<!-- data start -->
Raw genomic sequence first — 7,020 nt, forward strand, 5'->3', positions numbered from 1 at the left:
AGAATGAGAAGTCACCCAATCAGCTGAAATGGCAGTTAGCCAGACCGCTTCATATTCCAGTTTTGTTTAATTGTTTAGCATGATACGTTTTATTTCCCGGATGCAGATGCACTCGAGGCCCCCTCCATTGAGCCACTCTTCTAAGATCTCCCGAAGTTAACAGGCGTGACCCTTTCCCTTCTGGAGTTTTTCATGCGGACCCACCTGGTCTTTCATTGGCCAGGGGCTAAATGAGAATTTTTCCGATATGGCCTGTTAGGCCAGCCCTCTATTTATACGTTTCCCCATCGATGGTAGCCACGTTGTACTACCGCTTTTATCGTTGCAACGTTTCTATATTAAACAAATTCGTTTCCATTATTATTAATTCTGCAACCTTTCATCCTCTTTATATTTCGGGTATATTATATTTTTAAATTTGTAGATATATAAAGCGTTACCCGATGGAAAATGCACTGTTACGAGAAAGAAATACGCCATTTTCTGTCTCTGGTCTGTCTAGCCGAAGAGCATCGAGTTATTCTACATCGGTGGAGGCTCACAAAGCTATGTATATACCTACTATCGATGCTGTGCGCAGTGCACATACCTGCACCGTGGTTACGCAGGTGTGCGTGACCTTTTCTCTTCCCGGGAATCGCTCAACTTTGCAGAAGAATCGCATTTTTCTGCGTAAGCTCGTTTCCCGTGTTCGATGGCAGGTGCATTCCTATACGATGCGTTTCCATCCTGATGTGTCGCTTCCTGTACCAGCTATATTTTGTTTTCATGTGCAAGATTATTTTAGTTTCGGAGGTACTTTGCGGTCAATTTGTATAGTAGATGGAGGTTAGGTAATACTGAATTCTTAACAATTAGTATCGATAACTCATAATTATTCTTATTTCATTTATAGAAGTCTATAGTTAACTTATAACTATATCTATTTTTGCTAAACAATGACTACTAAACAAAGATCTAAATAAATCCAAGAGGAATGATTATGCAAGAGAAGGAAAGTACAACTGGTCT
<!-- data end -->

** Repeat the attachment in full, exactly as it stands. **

Raw genomic sequence first — 7,020 nt, forward strand, 5'->3', positions numbered from 1 at the left:
AGAATGAGAAGTCACCCAATCAGCTGAAATGGCAGTTAGCCAGACCGCTTCATATTCCAGTTTTGTTTAATTGTTTAGCATGATACGTTTTATTTCCCGGATGCAGATGCACTCGAGGCCCCCTCCATTGAGCCACTCTTCTAAGATCTCCCGAAGTTAACAGGCGTGACCCTTTCCCTTCTGGAGTTTTTCATGCGGACCCACCTGGTCTTTCATTGGCCAGGGGCTAAATGAGAATTTTTCCGATATGGCCTGTTAGGCCAGCCCTCTATTTATACGTTTCCCCATCGATGGTAGCCACGTTGTACTACCGCTTTTATCGTTGCAACGTTTCTATATTAAACAAATTCGTTTCCATTATTATTAATTCTGCAACCTTTCATCCTCTTTATATTTCGGGTATATTATATTTTTAAATTTGTAGATATATAAAGCGTTACCCGATGGAAAATGCACTGTTACGAGAAAGAAATACGCCATTTTCTGTCTCTGGTCTGTCTAGCCGAAGAGCATCGAGTTATTCTACATCGGTGGAGGCTCACAAAGCTATGTATATACCTACTATCGATGCTGTGCGCAGTGCACATACCTGCACCGTGGTTACGCAGGTGTGCGTGACCTTTTCTCTTCCCGGGAATCGCTCAACTTTGCAGAAGAATCGCATTTTTCTGCGTAAGCTCGTTTCCCGTGTTCGATGGCAGGTGCATTCCTATACGATGCGTTTCCATCCTGATGTGTCGCTTCCTGTACCAGCTATATTTTGTTTTCATGTGCAAGATTATTTTAGTTTCGGAGGTACTTTGCGGTCAATTTGTATAGTAGATGGAGGTTAGGTAATACTGAATTCTTAACAATTAGTATCGATAACTCATAATTATTCTTATTTCATTTATAGAAGTCTATAGTTAACTTATAACTATATCTATTTTTGCTAAACAATGACTACTAAACAAAGATCTAAATAAATCCAAGAGGAATGATTATGCAAGAGAAGGAAAGTACAACTGGTCT